Growing Opposition to ‘Granny Flats’ in San Diego Leads to Councilmember’s Proposed Changes

by on September 27, 2021 · 6 comments

in Ocean Beach, San Diego

By David Garrick / San Diego Union-Tribune / Sept. 26, 2021 

Growing outcry over granny flat construction in some San Diego neighborhoods has prompted city officials to propose rolling back some recent policy changes that have made San Diego’s rules among the least restrictive in California. Critics who say the city’s granny flat rules are too lenient are calling the recently proposed rollback from Councilmember Sean Elo-Rivera a good start, but they say it won’t prevent some property owners from destroying neighborhood character by building multiple granny flats in one back yard.

Ardent proponents say that granny flats — which city officials call accessory dwelling units or ADUs — are the cheapest and fastest way to solve San Diego’s housing crisis. They say Elo-Rivera’s new proposal is an overreaction to a problem that isn’t widespread and probably never will be. People on both sides of the issue agree that how the city balances its incentives to build granny flats with its restrictions on them will likely affect the look and feel of many San Diego neighborhoods for decades to come.

Elo-Rivera is proposing a series of complex adjustments to city granny flat rules that aim to increase their availability to low-income tenants and to prevent corporate investors from turning granny flats into a lucrative business. Elo-Rivera’s district includes Kensington and some other areas that have loudly opposed loosening granny flat rules. He wants new parking restrictions and a requirement to replace any trees removed to make way for a granny flat. He also proposes charging the owners of large granny flats ongoing maintenance fees, to help pay for new infrastructure needed to accommodate the additional residents living in a neighborhood’s granny flats. His six-page, multi-pronged proposal comes after the first backlash against the city’s looser granny flat rules emerged last spring in Kensington, Talmadge, Rolando and some nearby neighborhoods.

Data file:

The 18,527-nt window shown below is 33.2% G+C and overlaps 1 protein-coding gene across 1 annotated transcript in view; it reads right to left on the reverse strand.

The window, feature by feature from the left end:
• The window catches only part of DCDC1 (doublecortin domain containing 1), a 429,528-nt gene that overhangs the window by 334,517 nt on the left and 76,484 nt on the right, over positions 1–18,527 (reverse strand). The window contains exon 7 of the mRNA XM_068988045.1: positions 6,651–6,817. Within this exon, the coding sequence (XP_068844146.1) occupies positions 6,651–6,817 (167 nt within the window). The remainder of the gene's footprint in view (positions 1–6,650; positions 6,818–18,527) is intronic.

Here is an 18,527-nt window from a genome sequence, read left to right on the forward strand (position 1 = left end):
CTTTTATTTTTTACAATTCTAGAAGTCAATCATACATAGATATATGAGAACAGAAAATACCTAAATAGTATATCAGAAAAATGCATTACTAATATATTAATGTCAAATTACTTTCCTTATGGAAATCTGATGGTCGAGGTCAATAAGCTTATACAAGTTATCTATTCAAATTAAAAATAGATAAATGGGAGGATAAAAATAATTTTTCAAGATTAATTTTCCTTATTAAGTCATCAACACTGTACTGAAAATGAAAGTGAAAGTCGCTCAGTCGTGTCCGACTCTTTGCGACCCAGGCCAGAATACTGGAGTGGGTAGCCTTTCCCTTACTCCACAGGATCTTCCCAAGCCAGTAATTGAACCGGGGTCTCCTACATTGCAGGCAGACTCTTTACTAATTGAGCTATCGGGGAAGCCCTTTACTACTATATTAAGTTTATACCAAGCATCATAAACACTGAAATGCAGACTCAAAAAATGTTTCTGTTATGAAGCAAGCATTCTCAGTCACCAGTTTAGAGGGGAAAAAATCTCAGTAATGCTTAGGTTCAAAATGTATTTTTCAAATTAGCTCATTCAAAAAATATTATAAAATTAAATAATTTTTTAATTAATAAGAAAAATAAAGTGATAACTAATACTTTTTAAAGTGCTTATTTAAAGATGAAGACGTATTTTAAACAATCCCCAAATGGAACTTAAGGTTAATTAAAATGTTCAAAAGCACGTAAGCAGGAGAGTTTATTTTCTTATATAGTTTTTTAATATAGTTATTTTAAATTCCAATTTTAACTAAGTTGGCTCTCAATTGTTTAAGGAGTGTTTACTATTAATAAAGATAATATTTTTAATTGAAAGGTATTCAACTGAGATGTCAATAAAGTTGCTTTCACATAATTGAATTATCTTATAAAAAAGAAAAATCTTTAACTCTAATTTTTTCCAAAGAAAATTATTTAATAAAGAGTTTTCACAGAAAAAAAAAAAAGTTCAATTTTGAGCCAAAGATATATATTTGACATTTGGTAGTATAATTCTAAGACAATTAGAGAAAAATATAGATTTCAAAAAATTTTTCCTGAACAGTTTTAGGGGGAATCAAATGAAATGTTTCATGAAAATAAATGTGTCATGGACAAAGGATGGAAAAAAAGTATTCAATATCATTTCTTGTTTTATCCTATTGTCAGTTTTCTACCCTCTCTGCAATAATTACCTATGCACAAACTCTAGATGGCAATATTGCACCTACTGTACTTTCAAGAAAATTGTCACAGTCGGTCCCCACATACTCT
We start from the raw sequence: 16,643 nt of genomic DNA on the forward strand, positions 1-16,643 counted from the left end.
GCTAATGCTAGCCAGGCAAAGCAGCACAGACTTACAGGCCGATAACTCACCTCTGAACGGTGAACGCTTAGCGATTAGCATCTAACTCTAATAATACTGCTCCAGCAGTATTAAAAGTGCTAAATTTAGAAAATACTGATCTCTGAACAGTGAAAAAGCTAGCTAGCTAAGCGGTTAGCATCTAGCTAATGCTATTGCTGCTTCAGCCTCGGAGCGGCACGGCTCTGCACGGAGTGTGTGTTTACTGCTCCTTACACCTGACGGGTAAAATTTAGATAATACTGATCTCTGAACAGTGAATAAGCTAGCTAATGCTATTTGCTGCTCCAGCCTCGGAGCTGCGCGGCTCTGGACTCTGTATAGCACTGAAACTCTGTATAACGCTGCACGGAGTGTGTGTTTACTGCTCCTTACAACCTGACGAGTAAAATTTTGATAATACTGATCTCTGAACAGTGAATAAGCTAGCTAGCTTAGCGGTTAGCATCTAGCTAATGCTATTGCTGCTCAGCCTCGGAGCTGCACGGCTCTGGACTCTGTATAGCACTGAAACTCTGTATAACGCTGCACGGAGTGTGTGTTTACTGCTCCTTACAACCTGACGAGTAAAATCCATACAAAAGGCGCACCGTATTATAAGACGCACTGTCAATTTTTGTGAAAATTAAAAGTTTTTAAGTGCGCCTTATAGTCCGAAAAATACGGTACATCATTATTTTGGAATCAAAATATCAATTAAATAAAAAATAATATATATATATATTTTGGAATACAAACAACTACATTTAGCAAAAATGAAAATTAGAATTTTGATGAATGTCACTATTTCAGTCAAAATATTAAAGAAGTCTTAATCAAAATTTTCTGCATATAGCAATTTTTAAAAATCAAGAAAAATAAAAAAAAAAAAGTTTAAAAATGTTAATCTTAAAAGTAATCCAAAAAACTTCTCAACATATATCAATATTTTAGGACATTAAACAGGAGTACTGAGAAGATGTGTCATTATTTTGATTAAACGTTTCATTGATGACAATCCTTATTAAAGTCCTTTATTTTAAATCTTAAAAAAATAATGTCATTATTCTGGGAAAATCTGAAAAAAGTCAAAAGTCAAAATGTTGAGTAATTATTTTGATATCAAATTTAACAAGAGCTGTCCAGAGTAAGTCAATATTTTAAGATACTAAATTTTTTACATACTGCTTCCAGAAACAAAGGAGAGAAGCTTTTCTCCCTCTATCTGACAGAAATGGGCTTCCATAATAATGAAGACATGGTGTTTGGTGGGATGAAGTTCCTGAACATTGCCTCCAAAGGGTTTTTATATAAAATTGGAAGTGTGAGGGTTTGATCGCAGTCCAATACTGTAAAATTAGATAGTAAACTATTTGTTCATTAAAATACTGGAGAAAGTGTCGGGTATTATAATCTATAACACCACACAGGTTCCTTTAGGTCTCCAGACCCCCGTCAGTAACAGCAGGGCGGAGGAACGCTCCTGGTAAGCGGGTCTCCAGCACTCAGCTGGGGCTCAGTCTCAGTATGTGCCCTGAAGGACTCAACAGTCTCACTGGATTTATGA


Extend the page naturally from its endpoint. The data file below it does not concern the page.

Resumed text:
Vocal opposition has since spread to the College Area and some other communities, and the opponents have formed a well-organized lobbying organization called Neighbors for a Better San Diego. While the group is praising Elo-Rivera for addressing the issue and applauding some of his ideas, they stress that his proposal would not eliminate one issue that has prompted the most opposition — a granny flat density bonus.

That policy, adopted last fall by the City Council, goes beyond current state law by allowing property owners to construct extra granny flats on their property if they agree to rent restrictions on at least one of their granny flats. While state law does not include bonus units, San Diego allows any property owner willing to build a rent-restricted granny flat to build one bonus granny flat that can be rented at market rate. And if the property is within a half-mile of an existing or planned transit line, the property owner can build multiple bonus granny flats if they also build an equal number of rent-restricted flats.

The residents say that “density bonus” will destroy neighborhood character, making residential zoning mostly meaningless. They said it also will exacerbate parking scarcity in many neighborhoods and lengthen the time it takes to get to freeways in others. “The density bonus has made the (granny flats) program more impactful than it has to be,” said Geoff Heuter, one of the group’s leaders. “We like some of Elo-Rivera’s proposals, but there’s a gap between what he is proposing and what needs to be done.”

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{ 6 comments… read them below or add one }

kh September 27, 2021 at 2:56 pm

Do you have a link to Sean’s 6 page proposal?


Mat Wahlstrom September 27, 2021 at 9:57 pm
Frank Gormlie September 28, 2021 at 9:05 am

Mat – thanks. I probably ought to publish his points.


Tessa September 27, 2021 at 9:12 pm

I hope an army of new “granny flats” don’t take off here in OB. As a long term renter, I already live in a dense situation. Sure, my landlady might be able to squeeze another dwelling on this property, but to the diminishment of what little privacy I already have here. Such flats will not help with affordability, despite the claims. I’m not sure who the winners will be – developers, perhaps. But certainly not those who already live here, hanging on financially by their fingernails.


Sadie September 28, 2021 at 2:02 pm

Another huge issue is that this is to be in beach areas & a few miles inland in some places. This is the most expensive property. These bills are aimed at allowing builders to buy homes on single family neighborhoods, in beach areas, to build mini housing that can be used for STVR’s. Otherwise the property being used would be on empty land a little inland.


Sadie September 28, 2021 at 2:18 pm

Also for those that chose to purchase the more expensive government zoned R1 property, this is government stealing what they told us we were purchasing. R1 is a single family home, surrounded by other R1 single family homes. So the government is telling us they want our land so they can change it, after our paying for R1 for 30 years. We bought knowing that our neighborhood will be quiet, and with just the right amount of people that our community was planned for.


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